Businesses are frequently measured on ‘growth’: growth in headcount, turnover, profit. Some business decisions are taken to be indicative of growth, like an office move, but how can a business accurately measure growth if they do not decide what ‘growth’ is to them – and is growth always a positive thing?
What is growth?
When I think about growth, I picture an increase in size in some dimension. I have two children and watching them grow is incredible – and full of surprises – but too much growth in adulthood can sometimes bring health problems. A business needs to grow from childhood to maturity: but what or when is maturity healthy, and what is the tipping point into bad health? Having a clear internal shared understanding of what healthy maturity looks like enables you to spot the warning symptoms of a business running to seed.
A city isn’t built in a day
Whether born from a crossing, river, point of trade, or the birthplace of an industry, small collections of people with a shared purpose and shared goal have built the sprawling metropolises that we see around the world today. With that growth comes opportunity, but it also brings problems: poor sanitation, traffic, pollution, and housing. Growth puts pressure on infrastructure and only reinvestment can solve those problems. With better infrastructure, a city’s health improves: its growth gets back on track and its people prosper.
What growth stage is YellowDog at?
Honestly, we are still pre-adolescence! We’ve outgrown the nappies and have moved on from being a toddler, but we’re certainly not a teenager either. I’m looking for relevant growth that will help us develop quickly to maturity without ignoring the infrastructure that we need to build along the way.
I’ve always talked about YellowDog growing in a sustainable way: not just for the environment, but for the people that make up YellowDog. If you grow in the wrong way, you put a strain on the people and the teams that give you that growth. You put a strain on your finances at times, and you pull at the very fabric that makes your brand what it is.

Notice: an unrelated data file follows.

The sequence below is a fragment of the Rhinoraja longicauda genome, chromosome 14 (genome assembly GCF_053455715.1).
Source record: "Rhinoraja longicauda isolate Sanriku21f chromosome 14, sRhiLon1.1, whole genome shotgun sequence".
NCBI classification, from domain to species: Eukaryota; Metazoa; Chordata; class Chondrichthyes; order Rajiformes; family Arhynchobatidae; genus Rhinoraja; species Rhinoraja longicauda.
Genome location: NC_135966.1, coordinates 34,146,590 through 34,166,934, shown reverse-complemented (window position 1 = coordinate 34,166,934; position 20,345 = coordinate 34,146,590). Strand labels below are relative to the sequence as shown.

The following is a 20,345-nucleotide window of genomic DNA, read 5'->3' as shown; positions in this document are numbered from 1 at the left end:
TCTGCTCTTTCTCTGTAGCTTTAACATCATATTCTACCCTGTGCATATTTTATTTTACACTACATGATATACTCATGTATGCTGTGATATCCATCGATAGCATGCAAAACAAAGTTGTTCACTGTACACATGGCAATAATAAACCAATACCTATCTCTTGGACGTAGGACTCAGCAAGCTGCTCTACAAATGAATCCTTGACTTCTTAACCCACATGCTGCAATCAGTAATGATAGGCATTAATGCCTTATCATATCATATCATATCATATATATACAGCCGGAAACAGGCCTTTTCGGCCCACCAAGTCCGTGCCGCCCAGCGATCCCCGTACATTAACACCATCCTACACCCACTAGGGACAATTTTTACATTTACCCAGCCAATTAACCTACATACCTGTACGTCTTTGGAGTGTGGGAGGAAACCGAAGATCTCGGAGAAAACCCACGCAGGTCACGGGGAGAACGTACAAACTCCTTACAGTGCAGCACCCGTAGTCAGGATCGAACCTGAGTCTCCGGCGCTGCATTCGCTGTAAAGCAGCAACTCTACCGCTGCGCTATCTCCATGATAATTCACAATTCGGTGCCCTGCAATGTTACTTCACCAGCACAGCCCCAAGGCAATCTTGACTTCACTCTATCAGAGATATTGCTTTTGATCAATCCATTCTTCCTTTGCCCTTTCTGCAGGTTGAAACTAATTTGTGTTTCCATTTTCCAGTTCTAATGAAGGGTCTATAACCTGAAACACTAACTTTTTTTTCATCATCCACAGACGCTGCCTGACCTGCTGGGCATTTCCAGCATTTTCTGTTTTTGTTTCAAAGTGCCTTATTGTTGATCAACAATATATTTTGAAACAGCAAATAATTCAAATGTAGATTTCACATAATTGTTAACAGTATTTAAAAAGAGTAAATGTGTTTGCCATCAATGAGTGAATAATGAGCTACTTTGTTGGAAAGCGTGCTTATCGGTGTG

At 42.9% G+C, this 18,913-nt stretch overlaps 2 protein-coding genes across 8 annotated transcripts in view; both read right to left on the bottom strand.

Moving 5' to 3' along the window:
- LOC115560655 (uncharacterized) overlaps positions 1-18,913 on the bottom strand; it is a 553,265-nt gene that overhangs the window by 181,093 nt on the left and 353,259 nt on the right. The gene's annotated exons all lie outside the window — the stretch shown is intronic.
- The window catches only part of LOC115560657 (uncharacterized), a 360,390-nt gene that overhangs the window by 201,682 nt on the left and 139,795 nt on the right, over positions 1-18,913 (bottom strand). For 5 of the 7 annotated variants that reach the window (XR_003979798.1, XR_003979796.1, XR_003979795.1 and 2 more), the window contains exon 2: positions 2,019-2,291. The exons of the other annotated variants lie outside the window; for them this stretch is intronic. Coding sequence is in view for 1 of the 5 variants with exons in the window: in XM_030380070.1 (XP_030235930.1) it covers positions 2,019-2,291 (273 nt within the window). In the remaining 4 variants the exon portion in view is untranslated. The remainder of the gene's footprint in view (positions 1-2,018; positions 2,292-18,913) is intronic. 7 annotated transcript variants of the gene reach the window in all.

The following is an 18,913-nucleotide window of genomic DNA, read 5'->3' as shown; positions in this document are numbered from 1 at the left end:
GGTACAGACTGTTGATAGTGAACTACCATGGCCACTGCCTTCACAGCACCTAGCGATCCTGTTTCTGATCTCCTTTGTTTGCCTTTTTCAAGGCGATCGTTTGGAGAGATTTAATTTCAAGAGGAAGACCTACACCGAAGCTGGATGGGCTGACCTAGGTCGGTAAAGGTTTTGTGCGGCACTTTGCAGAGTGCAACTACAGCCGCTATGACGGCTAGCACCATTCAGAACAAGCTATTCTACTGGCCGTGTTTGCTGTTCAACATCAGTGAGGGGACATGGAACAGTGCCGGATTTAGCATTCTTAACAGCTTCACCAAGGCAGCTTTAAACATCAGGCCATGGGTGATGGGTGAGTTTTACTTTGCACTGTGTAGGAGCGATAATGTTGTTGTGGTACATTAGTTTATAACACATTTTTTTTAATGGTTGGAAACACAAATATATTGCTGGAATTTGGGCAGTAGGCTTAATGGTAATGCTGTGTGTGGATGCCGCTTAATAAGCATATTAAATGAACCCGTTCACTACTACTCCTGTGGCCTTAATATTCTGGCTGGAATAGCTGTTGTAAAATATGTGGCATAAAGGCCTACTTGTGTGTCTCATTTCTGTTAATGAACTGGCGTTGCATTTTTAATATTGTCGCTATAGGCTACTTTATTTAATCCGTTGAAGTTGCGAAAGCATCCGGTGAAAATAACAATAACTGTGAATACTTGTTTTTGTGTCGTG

Putting structures in place to support your growth is vital. One example of how we’re doing that at YellowDog is by gaining our ISO 27001 certificate; doing what we’ve always done but with even more robust security measures which will help us grow more quickly in this next phase.
Why is growing quickly important? Because once you reach a certain size you can do more: you have more control and power over your decisions, with the ability to reinvest in a different and better way, not just with your own people but with your customers.
Getting it wrong will cost, and in more ways than money
Growing well means maintaining your company culture, ensuring that your people feel supported, invested in, with positive wellbeing, and your customers continue to feel supported.
If you get it wrong, you lose part of what’s important to you as you grow. The bigger you get, the more necessary it becomes to create more processes, more formal ways of doing things. You will have to expect more politics and bureaucracy – that’s the downside of a growing internal infrastructure.
It’s vital to get the tension and balance right: how can you maintain your personality and culture as a business when you develop a team of three people into a force of three hundred people? What was it about your company that people flocked to when it was a growing start-up? How can you ensure that you don’t lose them when you move to two offices, four offices, six countries?
Here at YellowDog, our move from SETsquared at Engine Shed to Runway East was deliberate. We’re graduating from an incubator environment to a growth environment, but it still maintains our ethos and our culture. It is still a vibrant place to work, and that was a considered opinion. We want to grow right.
Growth isn’t always in one direction
Goals change. Priorities change. Markets change. As your company grows you’ll reach different stages in your journey, and those are good opportunities to stop, look, and decide whether it’s time to reposition yourselves, to rebirth the company.
Your culture may need to change, your KPIs may need to change, your team may need to change. Accepting that you’re in a different growth phase can mean deliberately making changes. As we’ve seen in cities, the most successful have had multiple rebirths, looking very different now to what they did fifty years ago, let alone five hundred years ago.
Let’s keep growing
Growth, health, adaptation: we could almost be talking about a creature, rather than a business. But let’s be honest, there are huge similarities. I look back with fond memories on YellowDog as a newborn idea, as a toddler, and now in full blown childhood. I want to keep seeing it, and the people that make it, grow. But not at any cost.
Check it out
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